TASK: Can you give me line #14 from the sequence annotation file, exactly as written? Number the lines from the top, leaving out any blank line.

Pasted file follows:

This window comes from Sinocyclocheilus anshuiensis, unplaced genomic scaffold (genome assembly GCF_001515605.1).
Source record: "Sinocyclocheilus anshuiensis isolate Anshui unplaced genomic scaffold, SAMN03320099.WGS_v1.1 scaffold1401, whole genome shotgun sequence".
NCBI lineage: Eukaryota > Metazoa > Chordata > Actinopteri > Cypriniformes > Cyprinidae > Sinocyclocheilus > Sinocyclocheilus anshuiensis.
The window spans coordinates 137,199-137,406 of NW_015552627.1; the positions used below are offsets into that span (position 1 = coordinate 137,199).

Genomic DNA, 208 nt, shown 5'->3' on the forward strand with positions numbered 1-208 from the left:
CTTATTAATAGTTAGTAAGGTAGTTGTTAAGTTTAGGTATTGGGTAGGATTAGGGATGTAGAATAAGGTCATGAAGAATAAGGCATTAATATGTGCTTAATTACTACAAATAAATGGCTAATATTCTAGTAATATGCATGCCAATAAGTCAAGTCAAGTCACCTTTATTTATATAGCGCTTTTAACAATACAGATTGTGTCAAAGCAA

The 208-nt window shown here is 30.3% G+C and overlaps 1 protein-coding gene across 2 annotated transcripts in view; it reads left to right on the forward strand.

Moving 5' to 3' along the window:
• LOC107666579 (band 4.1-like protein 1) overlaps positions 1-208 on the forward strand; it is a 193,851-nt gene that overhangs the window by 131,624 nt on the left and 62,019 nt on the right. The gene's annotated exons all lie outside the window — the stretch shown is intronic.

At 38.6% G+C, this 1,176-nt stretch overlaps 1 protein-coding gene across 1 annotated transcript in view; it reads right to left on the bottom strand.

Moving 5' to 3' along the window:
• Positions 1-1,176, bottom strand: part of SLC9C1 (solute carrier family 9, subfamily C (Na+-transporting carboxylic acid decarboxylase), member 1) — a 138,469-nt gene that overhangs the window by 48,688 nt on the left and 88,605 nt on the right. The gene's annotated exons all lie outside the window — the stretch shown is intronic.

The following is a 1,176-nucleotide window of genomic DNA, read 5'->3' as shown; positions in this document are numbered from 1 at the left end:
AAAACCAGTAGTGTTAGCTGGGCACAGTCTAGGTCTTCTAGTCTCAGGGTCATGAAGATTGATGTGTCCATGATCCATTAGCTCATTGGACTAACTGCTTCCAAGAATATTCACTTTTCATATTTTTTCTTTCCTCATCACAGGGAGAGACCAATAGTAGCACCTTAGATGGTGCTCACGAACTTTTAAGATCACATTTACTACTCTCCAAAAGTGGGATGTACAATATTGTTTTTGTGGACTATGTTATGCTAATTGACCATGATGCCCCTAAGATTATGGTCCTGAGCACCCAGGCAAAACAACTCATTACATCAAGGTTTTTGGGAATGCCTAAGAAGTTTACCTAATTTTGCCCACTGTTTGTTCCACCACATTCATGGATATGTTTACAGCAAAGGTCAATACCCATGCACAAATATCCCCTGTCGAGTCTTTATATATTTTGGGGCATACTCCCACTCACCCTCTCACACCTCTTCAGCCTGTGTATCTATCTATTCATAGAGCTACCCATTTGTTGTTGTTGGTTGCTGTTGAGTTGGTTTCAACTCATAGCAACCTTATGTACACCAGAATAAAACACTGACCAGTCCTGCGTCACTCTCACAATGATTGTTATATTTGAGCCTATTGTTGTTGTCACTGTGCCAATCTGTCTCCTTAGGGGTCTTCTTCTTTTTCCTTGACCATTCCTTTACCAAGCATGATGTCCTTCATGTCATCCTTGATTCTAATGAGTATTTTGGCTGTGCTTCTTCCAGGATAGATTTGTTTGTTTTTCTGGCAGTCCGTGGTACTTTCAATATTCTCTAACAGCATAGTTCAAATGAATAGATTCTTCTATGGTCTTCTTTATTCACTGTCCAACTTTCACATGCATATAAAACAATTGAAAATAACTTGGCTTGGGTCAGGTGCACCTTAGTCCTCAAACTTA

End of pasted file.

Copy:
AAAACCAGTAGTGTTAGCTGGGCACAGTCTAGGTCTTCTAGTCTCAGGGTCATGAAGATTGATGTGTCCATGATCCATTAGCTCATTGGACTAACTGCTTCCAAGAATATTCACTTTTCATATTTTTTCTTTCCTCATCACAGGGAGAGACCAATAGTAGCACCTTAGATGGTGCTCACGAACTTTTAAGATCACATTTACTACTCTCCAAAAGTGGGATGTACAATATTGTTTTTGTGGACTATGTTATGCTAATTGACCATGATGCCCCTAAGATTATGGTCCTGAGCACCCAGGCAAAACAACTCATTACATCAAGGTTTTTGGGAATGCCTAAGAAGTTTACCTAATTTTGCCCACTGTTTGTTCCACCACATTCATGGATATGTTTACAGCAAAGGTCAATACCCATGCACAAATATCCCCTGTCGAGTCTTTATATATTTTGGGGCATACTCCCACTCACCCTCTCACACCTCTTCAGCCTGTGTATCTATCTATTCATAGAGCTACCCATTTGTTGTTGTTGGTTGCTGTTGAGTTGGTTTCAACTCATAGCAACCTTATGTACACCAGAATAAAACACTGACCAGTCCTGCGTCACTCTCACAATGATTGTTATATTTGAGCCTATTGTTGTTGTCACTGTGCCAATCTGTCTCCTTAGGGGTCTTCTTCTTTTTCCTTGACCATTCCTTTACCAAGCATGATGTCCTTCATGTCATCCTTGATTCTAATGAGTATTTTGGCTGTGCTTCTTCCAGGATAGATTTGTTTGTTTTTCTGGCAGTCCGTGGTACTTTCAATATTCTCTAACAGCATAGTTCAAATGAATAGATTCTTCTATGGTCTTCTTTATTCACTGTCCAACTTTCACATGCATATAAAACAATTGAAAATAACTTGGCTTGGGTCAGGTGCACCTTAGTCCTCAAACTTA